Eight months after EPA’s interim report on industry participation (or lack thereof) in its Nanoscale Materials Stewardship Program, EPA’s Toxic Substances Control Act’s ("TSCA") Interagency Testing Committee ("ITC") published a report in today’s Federal Register mentioning that EPA intends to issue a new mandatory data collection rule for nanoscale materials under TSCA Section 8(a):
"EPA intends to develop a proposed TSCA section 8(a) rule to obtain information on the production, uses, and exposures of existing nanoscale materials. EPA has indicated that it will ensure that the chemicals where there is ITC interest as described in this unit are either included in that action or are otherwise new chemical substances subject to premanufacture notifications (PMN) reporting under TSCA. EPA also intends to develop a proposed TSCA section 4 rule to develop needed environmental, health, and safety data."
Among other things, TSCA section 8(a) allows EPA to issue a rule requiring the mandatory submission of data regarding:
(A) The common or trade name, the chemical identity, and the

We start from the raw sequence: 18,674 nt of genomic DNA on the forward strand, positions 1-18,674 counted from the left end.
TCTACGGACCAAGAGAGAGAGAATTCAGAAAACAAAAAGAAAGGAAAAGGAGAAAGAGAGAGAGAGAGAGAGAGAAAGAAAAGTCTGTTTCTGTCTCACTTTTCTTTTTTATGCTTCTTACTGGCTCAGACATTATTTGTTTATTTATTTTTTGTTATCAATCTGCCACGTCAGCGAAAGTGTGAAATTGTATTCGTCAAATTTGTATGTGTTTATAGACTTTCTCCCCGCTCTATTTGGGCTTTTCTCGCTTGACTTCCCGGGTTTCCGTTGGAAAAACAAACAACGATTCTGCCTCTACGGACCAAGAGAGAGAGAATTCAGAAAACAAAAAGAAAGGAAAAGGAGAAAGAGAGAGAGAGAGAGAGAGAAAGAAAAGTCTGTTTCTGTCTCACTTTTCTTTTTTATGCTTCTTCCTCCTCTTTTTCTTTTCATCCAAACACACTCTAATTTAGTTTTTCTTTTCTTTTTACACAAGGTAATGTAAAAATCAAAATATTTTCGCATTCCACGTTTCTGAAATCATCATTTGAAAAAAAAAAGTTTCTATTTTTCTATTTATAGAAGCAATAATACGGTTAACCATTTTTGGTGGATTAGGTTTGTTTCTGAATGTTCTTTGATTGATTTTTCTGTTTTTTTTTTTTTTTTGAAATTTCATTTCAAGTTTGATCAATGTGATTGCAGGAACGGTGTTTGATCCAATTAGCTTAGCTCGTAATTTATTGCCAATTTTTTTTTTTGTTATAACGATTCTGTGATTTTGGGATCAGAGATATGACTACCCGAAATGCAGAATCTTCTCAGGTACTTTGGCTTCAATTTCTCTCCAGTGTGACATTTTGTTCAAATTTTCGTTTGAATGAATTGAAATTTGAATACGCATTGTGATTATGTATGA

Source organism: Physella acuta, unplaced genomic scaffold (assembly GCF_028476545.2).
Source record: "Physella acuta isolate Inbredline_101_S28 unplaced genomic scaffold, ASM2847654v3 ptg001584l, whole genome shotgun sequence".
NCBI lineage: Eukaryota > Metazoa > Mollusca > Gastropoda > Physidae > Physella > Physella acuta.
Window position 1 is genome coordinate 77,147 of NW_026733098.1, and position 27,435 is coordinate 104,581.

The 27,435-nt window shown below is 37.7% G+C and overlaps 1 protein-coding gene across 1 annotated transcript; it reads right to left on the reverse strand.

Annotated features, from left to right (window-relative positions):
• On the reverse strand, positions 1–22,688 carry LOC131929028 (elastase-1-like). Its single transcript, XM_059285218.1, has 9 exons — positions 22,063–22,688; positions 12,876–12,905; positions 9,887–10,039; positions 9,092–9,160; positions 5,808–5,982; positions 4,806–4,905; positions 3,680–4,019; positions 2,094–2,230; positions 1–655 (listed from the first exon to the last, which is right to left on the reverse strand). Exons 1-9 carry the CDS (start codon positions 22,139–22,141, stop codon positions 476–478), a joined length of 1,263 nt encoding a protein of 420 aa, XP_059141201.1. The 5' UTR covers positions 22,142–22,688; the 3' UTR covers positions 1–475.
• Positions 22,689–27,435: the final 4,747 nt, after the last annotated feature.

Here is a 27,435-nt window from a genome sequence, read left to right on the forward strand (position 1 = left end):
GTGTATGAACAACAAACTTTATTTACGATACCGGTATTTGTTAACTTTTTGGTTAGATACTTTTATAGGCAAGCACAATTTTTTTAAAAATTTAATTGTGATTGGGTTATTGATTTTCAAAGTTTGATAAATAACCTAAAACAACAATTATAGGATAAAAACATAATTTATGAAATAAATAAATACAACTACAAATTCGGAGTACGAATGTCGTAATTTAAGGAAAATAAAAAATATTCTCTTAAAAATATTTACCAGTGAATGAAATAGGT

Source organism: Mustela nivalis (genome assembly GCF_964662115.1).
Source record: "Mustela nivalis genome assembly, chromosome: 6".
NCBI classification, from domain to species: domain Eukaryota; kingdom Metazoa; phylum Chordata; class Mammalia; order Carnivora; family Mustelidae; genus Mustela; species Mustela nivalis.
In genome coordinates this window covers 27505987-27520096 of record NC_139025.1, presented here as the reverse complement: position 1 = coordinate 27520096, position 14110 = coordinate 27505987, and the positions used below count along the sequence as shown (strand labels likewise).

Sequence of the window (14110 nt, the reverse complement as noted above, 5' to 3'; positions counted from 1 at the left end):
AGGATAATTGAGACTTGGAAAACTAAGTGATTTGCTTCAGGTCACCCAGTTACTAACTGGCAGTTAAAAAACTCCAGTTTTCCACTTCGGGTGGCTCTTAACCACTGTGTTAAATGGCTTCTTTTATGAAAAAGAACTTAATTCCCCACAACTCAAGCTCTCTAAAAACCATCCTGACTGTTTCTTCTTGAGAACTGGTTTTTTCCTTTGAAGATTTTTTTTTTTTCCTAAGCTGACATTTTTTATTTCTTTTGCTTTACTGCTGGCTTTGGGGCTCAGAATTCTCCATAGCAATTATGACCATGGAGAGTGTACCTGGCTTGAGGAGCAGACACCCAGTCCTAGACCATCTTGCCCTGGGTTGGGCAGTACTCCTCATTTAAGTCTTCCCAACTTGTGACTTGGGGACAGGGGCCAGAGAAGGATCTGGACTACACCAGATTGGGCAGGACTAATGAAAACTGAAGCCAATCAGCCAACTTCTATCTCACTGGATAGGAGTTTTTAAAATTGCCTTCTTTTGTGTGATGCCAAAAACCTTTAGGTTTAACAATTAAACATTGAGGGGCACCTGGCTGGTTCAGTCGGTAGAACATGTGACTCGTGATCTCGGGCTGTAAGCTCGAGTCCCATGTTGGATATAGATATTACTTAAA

molecular structure of each chemical substance or mixture for which
such a report is required.
(B) The categories or proposed categories of use of each such
substance or mixture.
(C) The total amount of each such substance and mixture
manufactured or processed, reasonable estimates of the total amount
to be manufactured or processed, the amount manufactured or
processed for each of its categories of use, and reasonable
estimates of the amount to be manufactured or processed for each of
its categories of use or proposed categories of use.
(D) A description of the byproducts resulting from the
manufacture, processing, use, or disposal of each such substance or
(E) All existing data concerning the environmental and health
effects of such substance or mixture.
(F) The number of individuals exposed, and reasonable estimates
of the number who will be exposed, to such substance or mixture in
their places of employment and the duration of such exposure.
(G) . . . the manner or method of its disposal, and in any
subsequent report on such substance or mixture, any change in such
manner or method.
Some of the nanoscale materials prompting ITC’s interest appear to be: fullerenes; titanium oxide nanowires; titanium oxide nanoparticles; nano zinc oxide; nanosilver; silica; quartz; cerium oxide; indium tin oxide; dendrimers; single-walled carbon nanotubes; multi-walled carbon nanotubes; carbon nanofibers; Se and Cd quantum dots; nanoceramic particles; and nanoclays.